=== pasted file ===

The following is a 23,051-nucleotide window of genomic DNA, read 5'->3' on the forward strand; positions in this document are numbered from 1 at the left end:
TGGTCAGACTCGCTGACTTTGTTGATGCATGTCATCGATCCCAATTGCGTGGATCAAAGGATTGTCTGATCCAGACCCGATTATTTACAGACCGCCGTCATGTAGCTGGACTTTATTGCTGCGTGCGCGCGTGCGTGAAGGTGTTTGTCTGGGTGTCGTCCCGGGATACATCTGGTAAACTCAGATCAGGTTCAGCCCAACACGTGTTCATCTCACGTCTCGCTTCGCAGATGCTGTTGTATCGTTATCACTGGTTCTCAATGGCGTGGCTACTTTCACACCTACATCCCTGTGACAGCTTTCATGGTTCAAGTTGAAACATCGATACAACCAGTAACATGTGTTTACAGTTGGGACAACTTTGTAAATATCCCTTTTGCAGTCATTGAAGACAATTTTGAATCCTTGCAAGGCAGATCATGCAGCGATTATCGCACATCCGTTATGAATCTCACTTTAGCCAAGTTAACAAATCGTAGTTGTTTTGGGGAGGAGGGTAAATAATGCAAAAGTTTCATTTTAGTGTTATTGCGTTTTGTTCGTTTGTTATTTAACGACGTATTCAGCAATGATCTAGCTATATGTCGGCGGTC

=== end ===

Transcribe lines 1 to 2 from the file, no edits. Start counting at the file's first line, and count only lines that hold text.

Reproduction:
The following is a 23,051-nucleotide window of genomic DNA, read 5'->3' on the forward strand; positions in this document are numbered from 1 at the left end:
TGGTCAGACTCGCTGACTTTGTTGATGCATGTCATCGATCCCAATTGCGTGGATCAAAGGATTGTCTGATCCAGACCCGATTATTTACAGACCGCCGTCATGTAGCTGGACTTTATTGCTGCGTGCGCGCGTGCGTGAAGGTGTTTGTCTGGGTGTCGTCCCGGGATACATCTGGTAAACTCAGATCAGGTTCAGCCCAACACGTGTTCATCTCACGTCTCGCTTCGCAGATGCTGTTGTATCGTTATCACTGGTTCTCAATGGCGTGGCTACTTTCACACCTACATCCCTGTGACAGCTTTCATGGTTCAAGTTGAAACATCGATACAACCAGTAACATGTGTTTACAGTTGGGACAACTTTGTAAATATCCCTTTTGCAGTCATTGAAGACAATTTTGAATCCTTGCAAGGCAGATCATGCAGCGATTATCGCACATCCGTTATGAATCTCACTTTAGCCAAGTTAACAAATCGTAGTTGTTTTGGGGAGGAGGGTAAATAATGCAAAAGTTTCATTTTAGTGTTATTGCGTTTTGTTCGTTTGTTATTTAACGACGTATTCAGCAATGATCTAGCTATATGTCGGCGGTC